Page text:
When you hear the word “selfishness” what comes to mind? Things like: only thinking of yourself, lying, cheating, stealing, or doing whatever you feel like? Do you think anything positive? For most, the answer is a resounding “No.” But, are lying, cheating, etc. really selfish, i.e., in your rational and long-term self-interest? If not, what does being selfish actually require?
The word “selfish” simply means concerned with one’s own interests. Being concerned with one’s interests does not mean hurting others. The idea that being selfish is wrong, bad, and immoral, comes from religion, which commands that you sacrifice for others in order to be a moral person (the secular version is modern-day Liberalism). But why is sacrificing for others moral, while doing for yourself immoral? What is the rational justification for this? The short answer is: there is none.
Novelist and philosopher Ayn Rand was revolutionary in the way she defined and defended selfishness. She stressed that selfishness means living your life for your own sake, pursuing your rational values, and doing this over the full course of your life. She clarified that acting in your self-interest does not mean walking over others, lying, cheating, or stealing to get what you want. She also stressed that being selfish is not doing what you feel or acting on whims, but using your mind to rationally choose and pursue healthy, life-affirming values.
Being truly selfish, i.e., pursuing your values and achieving your happiness, and sustaining this for 80-years requires an incredible amount of continuous, rational thought and effort. Being selfish is actually really hard work; however, the rewards are tremendous.
Is it really in a person’s self-interest to rob a bank, snort cocaine, sleep around, or defraud people out of their money? Are these activities going to allow a person to sustain his life over the long-term AND allow him to achieve happiness and self-esteem? If not, why would you call these actions selfish? Self-destructive would be more accurate.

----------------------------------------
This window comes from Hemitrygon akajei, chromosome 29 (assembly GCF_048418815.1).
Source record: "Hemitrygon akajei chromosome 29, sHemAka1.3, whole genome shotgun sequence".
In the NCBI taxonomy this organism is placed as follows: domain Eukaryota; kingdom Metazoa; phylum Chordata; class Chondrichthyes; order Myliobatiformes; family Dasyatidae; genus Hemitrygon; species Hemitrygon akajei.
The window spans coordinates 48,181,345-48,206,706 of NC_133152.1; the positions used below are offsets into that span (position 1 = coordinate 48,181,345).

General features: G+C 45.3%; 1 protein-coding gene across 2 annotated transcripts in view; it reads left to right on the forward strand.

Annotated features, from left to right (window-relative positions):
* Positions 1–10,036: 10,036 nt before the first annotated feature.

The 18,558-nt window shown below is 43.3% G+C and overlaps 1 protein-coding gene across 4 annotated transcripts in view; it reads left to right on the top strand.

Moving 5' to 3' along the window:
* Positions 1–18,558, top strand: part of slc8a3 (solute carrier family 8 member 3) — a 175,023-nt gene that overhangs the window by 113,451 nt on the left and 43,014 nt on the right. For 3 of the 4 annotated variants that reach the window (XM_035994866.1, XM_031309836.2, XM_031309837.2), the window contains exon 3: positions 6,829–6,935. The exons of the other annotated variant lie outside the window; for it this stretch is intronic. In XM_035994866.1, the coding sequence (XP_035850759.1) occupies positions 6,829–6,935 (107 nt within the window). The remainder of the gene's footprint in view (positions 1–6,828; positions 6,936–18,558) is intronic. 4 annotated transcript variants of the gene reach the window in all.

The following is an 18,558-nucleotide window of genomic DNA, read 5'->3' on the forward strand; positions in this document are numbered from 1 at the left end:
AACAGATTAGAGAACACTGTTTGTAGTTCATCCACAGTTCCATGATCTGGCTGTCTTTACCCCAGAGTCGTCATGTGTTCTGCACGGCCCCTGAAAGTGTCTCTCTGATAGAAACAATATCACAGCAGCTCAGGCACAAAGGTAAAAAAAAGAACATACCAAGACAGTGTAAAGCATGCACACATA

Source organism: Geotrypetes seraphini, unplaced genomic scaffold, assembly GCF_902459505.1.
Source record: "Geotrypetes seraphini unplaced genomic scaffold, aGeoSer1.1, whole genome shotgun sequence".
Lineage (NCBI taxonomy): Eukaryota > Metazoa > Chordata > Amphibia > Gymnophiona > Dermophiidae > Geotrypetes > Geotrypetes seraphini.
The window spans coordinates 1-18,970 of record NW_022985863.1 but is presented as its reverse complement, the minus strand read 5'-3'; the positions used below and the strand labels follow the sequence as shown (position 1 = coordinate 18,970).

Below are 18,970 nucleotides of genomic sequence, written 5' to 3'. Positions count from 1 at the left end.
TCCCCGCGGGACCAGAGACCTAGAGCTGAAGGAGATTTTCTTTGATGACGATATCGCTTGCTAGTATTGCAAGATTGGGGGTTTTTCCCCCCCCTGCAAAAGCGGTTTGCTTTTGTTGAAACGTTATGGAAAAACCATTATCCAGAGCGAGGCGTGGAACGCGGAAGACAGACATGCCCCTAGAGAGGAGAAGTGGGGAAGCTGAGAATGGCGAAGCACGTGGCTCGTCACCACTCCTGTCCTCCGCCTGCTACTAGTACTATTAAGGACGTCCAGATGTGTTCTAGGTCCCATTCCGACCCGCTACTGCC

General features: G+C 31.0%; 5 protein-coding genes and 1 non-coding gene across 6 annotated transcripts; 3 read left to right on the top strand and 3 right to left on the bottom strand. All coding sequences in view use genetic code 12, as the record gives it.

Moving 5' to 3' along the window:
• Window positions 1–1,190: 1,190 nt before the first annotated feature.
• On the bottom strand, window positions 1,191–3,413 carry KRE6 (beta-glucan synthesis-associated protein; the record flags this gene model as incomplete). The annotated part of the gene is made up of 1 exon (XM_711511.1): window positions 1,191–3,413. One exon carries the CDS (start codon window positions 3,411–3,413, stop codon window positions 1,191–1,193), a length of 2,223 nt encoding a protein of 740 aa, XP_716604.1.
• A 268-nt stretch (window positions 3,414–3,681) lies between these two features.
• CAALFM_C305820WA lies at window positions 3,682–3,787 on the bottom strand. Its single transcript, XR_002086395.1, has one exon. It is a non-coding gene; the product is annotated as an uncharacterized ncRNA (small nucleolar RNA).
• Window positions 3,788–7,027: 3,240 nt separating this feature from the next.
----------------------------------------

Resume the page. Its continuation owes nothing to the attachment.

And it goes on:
Achieving happiness requires pursuing the values that you personally find exciting and rewarding, whether a career, romantic relationship, hobbies, or friends. This takes thought (to choose which values you want and plan how you’re going to get them) and effort (to take the necessary actions to achieve and hold onto these values.) This cannot be accomplished by whim or by taking advantage of others.
The religious requirement of self-sacrifice to God or Allah (or the Liberal’s requirement of self-sacrifice to society) does not lead to happiness; it only leads to misery, because it requires giving up your values, the things that make life worth living. If practiced consistently, it leads to a quick death. No one can live by this code consistently—not for long anyway.
Let’s be clear, self-sacrifice doesn’t mean compromise. It means giving up a higher value for a lesser or non-value. Giving your money to a charity instead of using it to pay for your child’s surgery is a sacrifice. Pursuing a career you have no interest in to please your parents is a sacrifice. Volunteering at the shelter when you’d rather be at the beach is a sacrifice.
Compromise means coming to a mutually agreeable arrangement that BOTH parties are happy with. If your wife wants to go on vacation in Aspen and you want the Caribbean, a compromise would be, this time you go to Aspen and next time you go to the Caribbean (or vice versa). If both you and your sister want to have Thanksgiving at your respective houses, a compromise would be, this year you do it at your place and next year you do it at hers. The principle here is that nobody sacrifices and BOTH parties’ values are honored.
Many people feel guilty for pursuing and enjoying the values that they really want, because at some level, they feel they’re betraying the (false) moral code of self-sacrifice (or its friendlier sounding version, “altruism”). They feel they’re not being a good, moral person, so they can’t fully enjoy or pursue what they truly want 100% of the time. In response, they try to appease the wrong moral code (altruism) by doing a little sacrificing here and there, which makes them feel a little better and justified in indulging in a little selfishness.
To truly be happy and psychologically healthy, one must choose, pursue, achieve and enjoy values that are personally selfish, and respect other’s right to do the same, while throwing off unearned guilt and the moral code that creates it.